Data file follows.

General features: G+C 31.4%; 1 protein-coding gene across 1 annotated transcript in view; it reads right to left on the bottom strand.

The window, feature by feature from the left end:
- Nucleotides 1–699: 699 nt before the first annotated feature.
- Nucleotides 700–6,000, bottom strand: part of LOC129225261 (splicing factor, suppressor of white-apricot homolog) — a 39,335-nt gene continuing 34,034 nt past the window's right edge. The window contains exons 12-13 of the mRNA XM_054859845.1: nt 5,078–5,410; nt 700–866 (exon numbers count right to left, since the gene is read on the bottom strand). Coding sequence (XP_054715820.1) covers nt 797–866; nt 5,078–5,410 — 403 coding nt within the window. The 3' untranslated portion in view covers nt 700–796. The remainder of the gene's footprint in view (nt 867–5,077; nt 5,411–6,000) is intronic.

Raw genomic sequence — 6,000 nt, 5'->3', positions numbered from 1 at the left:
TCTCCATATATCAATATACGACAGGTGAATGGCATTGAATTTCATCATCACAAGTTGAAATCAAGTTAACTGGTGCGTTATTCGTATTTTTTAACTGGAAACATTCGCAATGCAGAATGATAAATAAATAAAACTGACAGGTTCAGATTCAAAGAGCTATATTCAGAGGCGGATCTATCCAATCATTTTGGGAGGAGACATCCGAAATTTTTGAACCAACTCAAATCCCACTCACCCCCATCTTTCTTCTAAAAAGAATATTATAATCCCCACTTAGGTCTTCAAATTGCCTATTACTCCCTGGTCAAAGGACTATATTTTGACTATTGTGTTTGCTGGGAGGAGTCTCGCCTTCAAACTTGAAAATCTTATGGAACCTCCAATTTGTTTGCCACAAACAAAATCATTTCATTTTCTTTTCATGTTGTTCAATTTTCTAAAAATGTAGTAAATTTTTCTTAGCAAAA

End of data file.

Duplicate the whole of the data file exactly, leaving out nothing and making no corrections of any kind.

General features: G+C 31.4%; 1 protein-coding gene across 1 annotated transcript in view; it reads right to left on the bottom strand.

The window, feature by feature from the left end:
- Nucleotides 1–699: 699 nt before the first annotated feature.
- Nucleotides 700–6,000, bottom strand: part of LOC129225261 (splicing factor, suppressor of white-apricot homolog) — a 39,335-nt gene continuing 34,034 nt past the window's right edge. The window contains exons 12-13 of the mRNA XM_054859845.1: nt 5,078–5,410; nt 700–866 (exon numbers count right to left, since the gene is read on the bottom strand). Coding sequence (XP_054715820.1) covers nt 797–866; nt 5,078–5,410 — 403 coding nt within the window. The 3' untranslated portion in view covers nt 700–796. The remainder of the gene's footprint in view (nt 867–5,077; nt 5,411–6,000) is intronic.

Raw genomic sequence — 6,000 nt, 5'->3', positions numbered from 1 at the left:
TCTCCATATATCAATATACGACAGGTGAATGGCATTGAATTTCATCATCACAAGTTGAAATCAAGTTAACTGGTGCGTTATTCGTATTTTTTAACTGGAAACATTCGCAATGCAGAATGATAAATAAATAAAACTGACAGGTTCAGATTCAAAGAGCTATATTCAGAGGCGGATCTATCCAATCATTTTGGGAGGAGACATCCGAAATTTTTGAACCAACTCAAATCCCACTCACCCCCATCTTTCTTCTAAAAAGAATATTATAATCCCCACTTAGGTCTTCAAATTGCCTATTACTCCCTGGTCAAAGGACTATATTTTGACTATTGTGTTTGCTGGGAGGAGTCTCGCCTTCAAACTTGAAAATCTTATGGAACCTCCAATTTGTTTGCCACAAACAAAATCATTTCATTTTCTTTTCATGTTGTTCAATTTTCTAAAAATGTAGTAAATTTTTCTTAGCAAAA